Official newspaper of The University of Texas at Austin

The Daily Texan

Official newspaper of The University of Texas at Austin

The Daily Texan

Official newspaper of The University of Texas at Austin

The Daily Texan

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October 4, 2022

Burning questions for the coming football season

When you go to the Texas football website and click on “Depth Chart,” instead of seeing a list of starters and backups, there is a brief note that says, “Please check back shortly before the start of the 2011 season for an updated depth chart.”

If it were up to Mack Brown, “shortly before” would instead read “minutes before.” Nevertheless, the Longhorns begin fall camp Friday, less than a month before their season opener against Rice on Sept. 3. There is still uncertainty surrounding the team and the way Brown will eventually fill out that depth chart. There are plenty of questions that need answering in the next 30 days.

Who will be Texas’ starting quarterback?

This is the question that needs answering more than any other. Texas hasn’t had to answer this question since 2006 when Colt McCoy and Jevan Snead went at it. Chris Simms and Major Applewhite waged quarterback battles a few years before them, but the Longhorns don’t have the luxury of picking between players as good as those four. Texas will choose between a guy who threw more interceptions (17) than touchdowns (10) last season and three others who have little to no experience. Incumbent Garrett Gilbert will probably win the competition, but it’s unsettling that the Longhorns coaches haven’t picked a quarterback yet, because Texas will need a good one.

What will Malcolm Brown look like when “he puts the pads on?”

Mack Brown said we won’t know what to think about freshman running back Malcolm Brown until “he puts the pads on.” Now that fall camp has arrived, he’ll be able to see Malcolm Brown in pads and think about who is the best option at running back. Brown helped his Cibolo Steele team win the 5A State Championship last December, capping off a season that saw him run for a staggering 2,596 yards and 30 touchdowns. Fozzy Whittaker is back for his senior season and may even begin the season as the starter, but it could be a matter of time before Brown gets the lion’s share of the carries.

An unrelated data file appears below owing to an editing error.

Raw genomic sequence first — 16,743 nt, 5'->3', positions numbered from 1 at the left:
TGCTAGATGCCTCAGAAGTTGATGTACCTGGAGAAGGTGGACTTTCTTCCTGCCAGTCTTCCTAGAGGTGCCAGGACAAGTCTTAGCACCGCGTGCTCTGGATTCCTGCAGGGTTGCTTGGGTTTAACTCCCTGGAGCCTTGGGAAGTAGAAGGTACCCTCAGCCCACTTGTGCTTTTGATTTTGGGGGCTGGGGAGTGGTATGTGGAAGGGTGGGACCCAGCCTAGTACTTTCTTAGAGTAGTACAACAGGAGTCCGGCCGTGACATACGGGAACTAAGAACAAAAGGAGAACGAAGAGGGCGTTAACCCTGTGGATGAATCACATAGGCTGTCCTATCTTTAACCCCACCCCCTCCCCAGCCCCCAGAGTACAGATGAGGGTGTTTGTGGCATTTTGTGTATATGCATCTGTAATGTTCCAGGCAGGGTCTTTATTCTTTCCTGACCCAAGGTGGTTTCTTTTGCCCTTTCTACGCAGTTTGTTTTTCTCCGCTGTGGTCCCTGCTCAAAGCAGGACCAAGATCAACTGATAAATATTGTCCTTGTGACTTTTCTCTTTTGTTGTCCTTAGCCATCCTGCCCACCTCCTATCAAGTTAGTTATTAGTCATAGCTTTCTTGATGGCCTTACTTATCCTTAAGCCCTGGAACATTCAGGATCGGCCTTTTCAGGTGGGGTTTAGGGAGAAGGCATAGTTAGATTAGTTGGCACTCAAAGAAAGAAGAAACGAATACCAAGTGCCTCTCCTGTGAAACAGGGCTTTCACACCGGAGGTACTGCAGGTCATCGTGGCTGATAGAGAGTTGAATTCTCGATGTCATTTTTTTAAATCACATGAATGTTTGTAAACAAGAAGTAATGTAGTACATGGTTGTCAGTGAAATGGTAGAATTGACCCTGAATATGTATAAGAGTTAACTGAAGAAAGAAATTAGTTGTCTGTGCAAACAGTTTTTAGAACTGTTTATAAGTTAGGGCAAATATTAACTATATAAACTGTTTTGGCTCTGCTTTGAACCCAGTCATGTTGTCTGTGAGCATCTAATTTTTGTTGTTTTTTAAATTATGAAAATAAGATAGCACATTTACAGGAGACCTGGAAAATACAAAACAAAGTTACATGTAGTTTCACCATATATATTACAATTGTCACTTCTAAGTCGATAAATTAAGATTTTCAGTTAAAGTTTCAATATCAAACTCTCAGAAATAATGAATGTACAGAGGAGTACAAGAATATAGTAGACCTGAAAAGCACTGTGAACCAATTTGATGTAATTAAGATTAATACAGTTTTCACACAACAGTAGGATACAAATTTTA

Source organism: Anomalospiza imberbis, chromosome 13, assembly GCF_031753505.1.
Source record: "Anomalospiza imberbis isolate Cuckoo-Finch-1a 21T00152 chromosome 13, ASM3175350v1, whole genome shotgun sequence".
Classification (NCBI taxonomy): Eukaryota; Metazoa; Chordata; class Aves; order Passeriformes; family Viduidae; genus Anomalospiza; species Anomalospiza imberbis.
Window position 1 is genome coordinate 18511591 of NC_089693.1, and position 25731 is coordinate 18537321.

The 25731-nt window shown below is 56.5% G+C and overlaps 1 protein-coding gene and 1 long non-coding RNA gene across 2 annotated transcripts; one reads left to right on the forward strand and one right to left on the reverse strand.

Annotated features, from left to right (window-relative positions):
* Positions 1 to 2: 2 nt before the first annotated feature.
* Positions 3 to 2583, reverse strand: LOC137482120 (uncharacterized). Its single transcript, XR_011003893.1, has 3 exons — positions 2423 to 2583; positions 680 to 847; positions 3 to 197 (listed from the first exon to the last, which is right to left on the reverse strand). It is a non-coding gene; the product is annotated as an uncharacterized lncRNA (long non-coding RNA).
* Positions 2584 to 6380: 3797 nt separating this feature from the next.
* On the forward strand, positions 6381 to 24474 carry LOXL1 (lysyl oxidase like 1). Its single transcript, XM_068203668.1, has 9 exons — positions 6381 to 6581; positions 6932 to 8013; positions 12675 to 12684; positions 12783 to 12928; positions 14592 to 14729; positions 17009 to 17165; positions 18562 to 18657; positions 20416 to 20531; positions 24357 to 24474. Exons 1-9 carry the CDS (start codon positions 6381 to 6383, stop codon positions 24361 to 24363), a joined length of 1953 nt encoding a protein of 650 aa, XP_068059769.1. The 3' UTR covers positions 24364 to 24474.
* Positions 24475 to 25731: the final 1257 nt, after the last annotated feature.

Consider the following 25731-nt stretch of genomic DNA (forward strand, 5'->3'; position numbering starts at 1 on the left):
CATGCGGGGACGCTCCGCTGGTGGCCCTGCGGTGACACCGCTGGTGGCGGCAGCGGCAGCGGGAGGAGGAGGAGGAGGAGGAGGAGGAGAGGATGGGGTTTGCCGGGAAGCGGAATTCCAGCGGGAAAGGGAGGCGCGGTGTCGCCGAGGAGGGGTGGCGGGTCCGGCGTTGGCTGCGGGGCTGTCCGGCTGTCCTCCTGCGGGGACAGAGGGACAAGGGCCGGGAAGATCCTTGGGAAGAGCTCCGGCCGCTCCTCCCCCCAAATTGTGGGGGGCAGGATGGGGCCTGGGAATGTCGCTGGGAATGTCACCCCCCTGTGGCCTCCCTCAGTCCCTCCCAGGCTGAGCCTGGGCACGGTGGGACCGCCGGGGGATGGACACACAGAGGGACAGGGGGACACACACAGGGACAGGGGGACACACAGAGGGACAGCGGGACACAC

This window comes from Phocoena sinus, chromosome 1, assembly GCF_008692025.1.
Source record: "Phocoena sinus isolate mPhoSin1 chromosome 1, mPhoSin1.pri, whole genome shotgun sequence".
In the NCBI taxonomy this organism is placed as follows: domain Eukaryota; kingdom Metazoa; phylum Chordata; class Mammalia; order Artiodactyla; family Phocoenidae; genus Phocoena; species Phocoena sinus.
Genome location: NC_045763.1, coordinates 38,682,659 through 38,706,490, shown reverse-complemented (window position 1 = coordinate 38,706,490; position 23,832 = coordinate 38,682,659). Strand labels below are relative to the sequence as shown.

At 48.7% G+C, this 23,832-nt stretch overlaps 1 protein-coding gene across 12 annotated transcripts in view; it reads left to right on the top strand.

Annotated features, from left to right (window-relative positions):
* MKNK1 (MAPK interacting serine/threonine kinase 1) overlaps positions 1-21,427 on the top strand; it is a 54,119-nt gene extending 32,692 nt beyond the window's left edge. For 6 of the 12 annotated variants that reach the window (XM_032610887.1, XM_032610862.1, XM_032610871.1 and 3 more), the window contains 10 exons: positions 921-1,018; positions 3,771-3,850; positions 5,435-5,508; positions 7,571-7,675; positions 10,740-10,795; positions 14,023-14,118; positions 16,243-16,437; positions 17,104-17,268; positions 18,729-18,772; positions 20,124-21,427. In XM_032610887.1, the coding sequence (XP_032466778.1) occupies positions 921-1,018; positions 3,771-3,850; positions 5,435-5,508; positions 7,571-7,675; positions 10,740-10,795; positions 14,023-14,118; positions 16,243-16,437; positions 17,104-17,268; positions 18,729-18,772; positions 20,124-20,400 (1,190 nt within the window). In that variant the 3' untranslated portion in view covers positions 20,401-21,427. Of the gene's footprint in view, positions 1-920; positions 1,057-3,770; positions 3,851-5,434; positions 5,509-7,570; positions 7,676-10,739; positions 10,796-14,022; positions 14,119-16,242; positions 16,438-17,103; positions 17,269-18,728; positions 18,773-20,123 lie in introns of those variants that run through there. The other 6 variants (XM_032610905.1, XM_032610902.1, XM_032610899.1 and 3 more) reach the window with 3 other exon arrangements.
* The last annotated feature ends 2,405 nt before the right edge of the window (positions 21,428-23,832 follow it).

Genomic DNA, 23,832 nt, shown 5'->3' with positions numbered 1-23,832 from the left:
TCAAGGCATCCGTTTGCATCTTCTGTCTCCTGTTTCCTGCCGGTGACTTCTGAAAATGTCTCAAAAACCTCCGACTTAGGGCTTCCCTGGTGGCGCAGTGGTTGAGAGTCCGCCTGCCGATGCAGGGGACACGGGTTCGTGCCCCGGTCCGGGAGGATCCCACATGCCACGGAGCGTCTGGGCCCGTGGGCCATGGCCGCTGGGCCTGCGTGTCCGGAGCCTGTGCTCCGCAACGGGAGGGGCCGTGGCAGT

Will any receivers step up?

The days of Jordan Shipley and Quan Cosby are over as they are teaming up in Cincinnati. 2010’s leading receiver James Kirkendoll is gone, senior Malcolm Williams won’t play at all this year and Marquise Goodwin has shown promise these past two years but is putting his football career on hold to focus on his Olympic aspirations. Sophomore Mike Davis proved a legitimate target but guys such as DeSean Hales and Darius White will need to step up. Who knows, maybe even a freshman such as Jaxon Shipley (Jordan’s brother), Miles Onyegbule or Chris Jones will emerge from the pack the way Davis did in 2010.

Will Texas have a tight end that catches more than 10 passes?

The Longhorns have not had a productive pass-catching tight end since Jermichael Finley left the Forty Acres for Lambeau Field after the 2007 season. Since then, no tight end has had more than 10 receptions in a season and the tight ends on Texas’ current roster have combined for 24 catches and five seasons missed out due to knee injuries. The last time Texas won a national championship, a tight end (David Thomas) was the leading receiver and had a team-high 10 grabs in the title game. Texas needs a tight end — maybe Blaine Irby, Barrett Matthews or D.J. Grant — it can depend on for at least 20-30 catches this year.

How good exactly is the front seven?

It’s stacked. It’s better than good. It’s one of the best, if not the best, front sevens in the country.
Defensive ends Jackson Jeffcoat and Alex Okafor had two seniors in front of them last season, but managed to prove they can be lights-out pass rushers. Kheeston Randall is one of the nation’s finest defensive tackles, and senior linebackers Keenan Robinson and Emmanuel Acho combined for 200 tackles in 2010. New defensive coordinator Manny Diaz must be salivating at the chance to work with these guys in fall camp and watch them go to work this season.

Is Texas’ secondary capable of keeping up with the receivers of the Big 12?

The Longhorns lost three cornerbacks to the NFL but have talent left in the defensive backfield. Texas plays in a conference that boasts four players that had 1,000 yards receiving in 2010, including Ryan Broyles, Justin Blackmon and Jeff Fuller (each will likely be high draft picks). The Longhorns safeties are experienced, especially three-year starter Blake Gideon, but the corners aren’t. Sophomores Carrington Byndom and Adrian Phillips are the projected starting cornerbacks despite not having started a game yet. Sophomore A.J. White and highly touted Quandre Diggs figure to see playing time as well. The answer to this question may not reveal itself for a couple of months when Texas plays the explosive Oklahoma on Oct. 8.

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Burning questions for the coming football season